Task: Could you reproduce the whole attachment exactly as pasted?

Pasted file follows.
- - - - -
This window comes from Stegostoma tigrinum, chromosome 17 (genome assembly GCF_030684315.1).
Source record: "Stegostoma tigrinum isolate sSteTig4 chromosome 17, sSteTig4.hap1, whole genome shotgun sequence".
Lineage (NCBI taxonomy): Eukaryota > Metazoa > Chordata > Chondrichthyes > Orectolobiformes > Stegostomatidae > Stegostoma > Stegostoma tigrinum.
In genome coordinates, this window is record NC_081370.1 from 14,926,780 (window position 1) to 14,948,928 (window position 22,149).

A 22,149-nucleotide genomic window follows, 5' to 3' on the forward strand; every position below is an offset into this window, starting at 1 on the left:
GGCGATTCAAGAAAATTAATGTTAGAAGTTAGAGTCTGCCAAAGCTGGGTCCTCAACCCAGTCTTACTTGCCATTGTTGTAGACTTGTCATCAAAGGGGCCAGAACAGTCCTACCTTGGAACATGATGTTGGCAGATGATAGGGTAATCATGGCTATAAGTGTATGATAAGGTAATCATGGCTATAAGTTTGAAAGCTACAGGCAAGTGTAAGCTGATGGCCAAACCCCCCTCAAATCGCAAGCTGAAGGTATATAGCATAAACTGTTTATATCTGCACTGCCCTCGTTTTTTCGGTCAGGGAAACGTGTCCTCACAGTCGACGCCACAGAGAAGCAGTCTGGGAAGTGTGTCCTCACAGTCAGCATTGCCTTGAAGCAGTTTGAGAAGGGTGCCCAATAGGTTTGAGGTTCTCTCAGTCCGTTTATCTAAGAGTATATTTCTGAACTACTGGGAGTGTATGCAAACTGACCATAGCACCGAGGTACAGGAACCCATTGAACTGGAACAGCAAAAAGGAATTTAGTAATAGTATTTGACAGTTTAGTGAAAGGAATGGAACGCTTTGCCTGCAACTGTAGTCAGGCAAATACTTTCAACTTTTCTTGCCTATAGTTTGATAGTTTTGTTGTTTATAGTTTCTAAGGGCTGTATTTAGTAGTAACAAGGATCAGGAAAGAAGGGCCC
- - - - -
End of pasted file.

This window comes from Stegostoma tigrinum, chromosome 17 (genome assembly GCF_030684315.1).
Source record: "Stegostoma tigrinum isolate sSteTig4 chromosome 17, sSteTig4.hap1, whole genome shotgun sequence".
Lineage (NCBI taxonomy): Eukaryota > Metazoa > Chordata > Chondrichthyes > Orectolobiformes > Stegostomatidae > Stegostoma > Stegostoma tigrinum.
In genome coordinates, this window is record NC_081370.1 from 14,926,780 (window position 1) to 14,948,928 (window position 22,149).

A 22,149-nucleotide genomic window follows, 5' to 3' on the forward strand; every position below is an offset into this window, starting at 1 on the left:
GGCGATTCAAGAAAATTAATGTTAGAAGTTAGAGTCTGCCAAAGCTGGGTCCTCAACCCAGTCTTACTTGCCATTGTTGTAGACTTGTCATCAAAGGGGCCAGAACAGTCCTACCTTGGAACATGATGTTGGCAGATGATAGGGTAATCATGGCTATAAGTGTATGATAAGGTAATCATGGCTATAAGTTTGAAAGCTACAGGCAAGTGTAAGCTGATGGCCAAACCCCCCTCAAATCGCAAGCTGAAGGTATATAGCATAAACTGTTTATATCTGCACTGCCCTCGTTTTTTCGGTCAGGGAAACGTGTCCTCACAGTCGACGCCACAGAGAAGCAGTCTGGGAAGTGTGTCCTCACAGTCAGCATTGCCTTGAAGCAGTTTGAGAAGGGTGCCCAATAGGTTTGAGGTTCTCTCAGTCCGTTTATCTAAGAGTATATTTCTGAACTACTGGGAGTGTATGCAAACTGACCATAGCACCGAGGTACAGGAACCCATTGAACTGGAACAGCAAAAAGGAATTTAGTAATAGTATTTGACAGTTTAGTGAAAGGAATGGAACGCTTTGCCTGCAACTGTAGTCAGGCAAATACTTTCAACTTTTCTTGCCTATAGTTTGATAGTTTTGTTGTTTATAGTTTCTAAGGGCTGTATTTAGTAGTAACAAGGATCAGGAAAGAAGGGCCC